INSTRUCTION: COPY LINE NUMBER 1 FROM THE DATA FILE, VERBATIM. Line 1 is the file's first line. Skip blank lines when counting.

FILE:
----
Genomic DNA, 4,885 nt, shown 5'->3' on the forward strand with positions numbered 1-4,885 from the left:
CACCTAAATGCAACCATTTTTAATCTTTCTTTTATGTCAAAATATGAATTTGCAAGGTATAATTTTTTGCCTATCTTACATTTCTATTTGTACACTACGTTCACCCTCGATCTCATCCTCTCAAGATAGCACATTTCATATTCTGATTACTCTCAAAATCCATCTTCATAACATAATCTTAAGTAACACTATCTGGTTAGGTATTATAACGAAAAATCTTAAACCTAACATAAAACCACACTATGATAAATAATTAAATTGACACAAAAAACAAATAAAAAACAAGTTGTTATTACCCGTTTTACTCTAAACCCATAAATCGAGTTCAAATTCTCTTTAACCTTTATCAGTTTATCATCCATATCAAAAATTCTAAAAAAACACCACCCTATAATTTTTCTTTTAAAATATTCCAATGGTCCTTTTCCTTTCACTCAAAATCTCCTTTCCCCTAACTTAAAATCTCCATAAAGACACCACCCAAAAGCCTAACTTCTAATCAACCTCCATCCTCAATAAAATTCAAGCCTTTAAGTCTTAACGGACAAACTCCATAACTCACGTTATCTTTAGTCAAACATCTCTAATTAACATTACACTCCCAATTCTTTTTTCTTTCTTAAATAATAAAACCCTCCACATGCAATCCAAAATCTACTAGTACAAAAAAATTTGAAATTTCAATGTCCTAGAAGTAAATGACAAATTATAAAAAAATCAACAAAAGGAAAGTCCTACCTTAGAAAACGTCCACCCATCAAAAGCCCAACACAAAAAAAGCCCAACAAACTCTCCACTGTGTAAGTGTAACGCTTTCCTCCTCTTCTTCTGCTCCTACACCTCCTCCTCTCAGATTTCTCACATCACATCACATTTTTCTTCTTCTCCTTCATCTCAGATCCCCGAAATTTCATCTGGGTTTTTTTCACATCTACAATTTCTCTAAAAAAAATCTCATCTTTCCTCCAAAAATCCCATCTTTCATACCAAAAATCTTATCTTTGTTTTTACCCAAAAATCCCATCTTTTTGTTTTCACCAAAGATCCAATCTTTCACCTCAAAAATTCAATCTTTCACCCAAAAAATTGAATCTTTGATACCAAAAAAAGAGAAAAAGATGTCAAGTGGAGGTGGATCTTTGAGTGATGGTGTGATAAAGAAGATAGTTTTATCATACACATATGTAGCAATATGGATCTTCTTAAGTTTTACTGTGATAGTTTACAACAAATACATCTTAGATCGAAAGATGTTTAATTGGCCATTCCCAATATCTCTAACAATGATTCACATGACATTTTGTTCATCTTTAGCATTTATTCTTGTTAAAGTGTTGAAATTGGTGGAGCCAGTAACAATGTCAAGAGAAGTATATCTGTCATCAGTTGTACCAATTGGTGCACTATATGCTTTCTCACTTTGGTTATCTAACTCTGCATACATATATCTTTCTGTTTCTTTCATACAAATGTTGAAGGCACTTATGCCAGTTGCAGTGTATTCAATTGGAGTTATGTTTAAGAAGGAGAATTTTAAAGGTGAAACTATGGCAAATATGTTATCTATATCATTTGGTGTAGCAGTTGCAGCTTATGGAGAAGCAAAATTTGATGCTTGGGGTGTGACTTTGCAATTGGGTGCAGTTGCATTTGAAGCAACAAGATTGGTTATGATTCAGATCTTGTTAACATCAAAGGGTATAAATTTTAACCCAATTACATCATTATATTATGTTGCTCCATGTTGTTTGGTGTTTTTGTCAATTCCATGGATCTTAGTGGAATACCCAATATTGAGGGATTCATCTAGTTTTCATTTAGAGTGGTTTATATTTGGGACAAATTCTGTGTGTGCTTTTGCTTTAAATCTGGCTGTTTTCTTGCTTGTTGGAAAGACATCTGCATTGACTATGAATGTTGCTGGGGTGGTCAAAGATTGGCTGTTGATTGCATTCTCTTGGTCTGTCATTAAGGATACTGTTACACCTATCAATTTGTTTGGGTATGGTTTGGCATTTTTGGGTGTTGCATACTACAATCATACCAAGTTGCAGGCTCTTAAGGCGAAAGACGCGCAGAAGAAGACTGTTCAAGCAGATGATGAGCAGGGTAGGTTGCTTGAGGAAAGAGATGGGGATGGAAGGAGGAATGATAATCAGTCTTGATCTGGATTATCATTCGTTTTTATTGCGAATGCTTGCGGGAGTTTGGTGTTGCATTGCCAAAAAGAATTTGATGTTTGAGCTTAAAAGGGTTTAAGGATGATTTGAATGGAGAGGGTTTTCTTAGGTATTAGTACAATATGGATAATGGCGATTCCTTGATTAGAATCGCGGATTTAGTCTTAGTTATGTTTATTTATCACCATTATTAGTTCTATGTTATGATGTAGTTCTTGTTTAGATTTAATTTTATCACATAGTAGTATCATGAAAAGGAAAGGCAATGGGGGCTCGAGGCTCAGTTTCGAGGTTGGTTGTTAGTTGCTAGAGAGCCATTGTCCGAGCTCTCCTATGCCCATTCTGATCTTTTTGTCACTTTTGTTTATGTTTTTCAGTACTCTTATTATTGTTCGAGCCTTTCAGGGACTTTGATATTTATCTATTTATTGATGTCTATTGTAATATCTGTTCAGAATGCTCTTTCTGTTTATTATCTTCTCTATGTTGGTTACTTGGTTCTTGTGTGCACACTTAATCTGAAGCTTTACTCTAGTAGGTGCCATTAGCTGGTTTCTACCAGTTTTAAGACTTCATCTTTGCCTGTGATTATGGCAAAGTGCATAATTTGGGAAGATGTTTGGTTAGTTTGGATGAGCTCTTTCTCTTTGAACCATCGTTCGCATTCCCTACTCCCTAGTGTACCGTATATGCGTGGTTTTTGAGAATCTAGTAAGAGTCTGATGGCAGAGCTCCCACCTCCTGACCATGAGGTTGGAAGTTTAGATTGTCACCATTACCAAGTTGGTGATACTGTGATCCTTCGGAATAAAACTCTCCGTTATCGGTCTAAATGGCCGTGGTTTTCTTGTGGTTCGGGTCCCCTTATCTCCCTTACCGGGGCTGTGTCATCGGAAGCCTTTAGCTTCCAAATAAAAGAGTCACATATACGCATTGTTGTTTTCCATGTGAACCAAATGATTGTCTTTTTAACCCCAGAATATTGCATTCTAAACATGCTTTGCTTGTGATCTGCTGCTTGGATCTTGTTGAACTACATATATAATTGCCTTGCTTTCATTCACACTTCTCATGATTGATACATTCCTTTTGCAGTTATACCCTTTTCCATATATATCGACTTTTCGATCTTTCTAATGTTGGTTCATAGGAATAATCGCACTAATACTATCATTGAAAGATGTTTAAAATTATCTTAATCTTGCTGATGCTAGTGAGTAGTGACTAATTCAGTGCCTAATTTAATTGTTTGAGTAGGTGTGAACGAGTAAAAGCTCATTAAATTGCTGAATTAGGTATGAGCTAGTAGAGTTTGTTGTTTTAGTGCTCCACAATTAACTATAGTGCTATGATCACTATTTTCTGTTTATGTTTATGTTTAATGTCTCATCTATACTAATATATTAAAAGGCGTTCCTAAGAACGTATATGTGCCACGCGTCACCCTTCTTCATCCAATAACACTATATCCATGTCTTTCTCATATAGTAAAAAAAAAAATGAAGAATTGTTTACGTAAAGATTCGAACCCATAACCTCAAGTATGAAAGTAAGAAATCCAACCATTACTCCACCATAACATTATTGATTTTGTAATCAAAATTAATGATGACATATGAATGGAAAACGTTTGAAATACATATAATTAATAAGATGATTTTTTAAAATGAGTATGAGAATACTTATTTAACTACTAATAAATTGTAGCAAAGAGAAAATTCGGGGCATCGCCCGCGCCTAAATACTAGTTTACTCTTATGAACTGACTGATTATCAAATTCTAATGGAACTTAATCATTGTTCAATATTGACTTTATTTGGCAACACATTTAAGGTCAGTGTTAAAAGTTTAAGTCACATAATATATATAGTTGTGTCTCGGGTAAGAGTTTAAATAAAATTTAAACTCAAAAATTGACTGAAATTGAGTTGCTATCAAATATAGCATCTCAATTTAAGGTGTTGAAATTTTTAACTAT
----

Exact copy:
Genomic DNA, 4,885 nt, shown 5'->3' on the forward strand with positions numbered 1-4,885 from the left: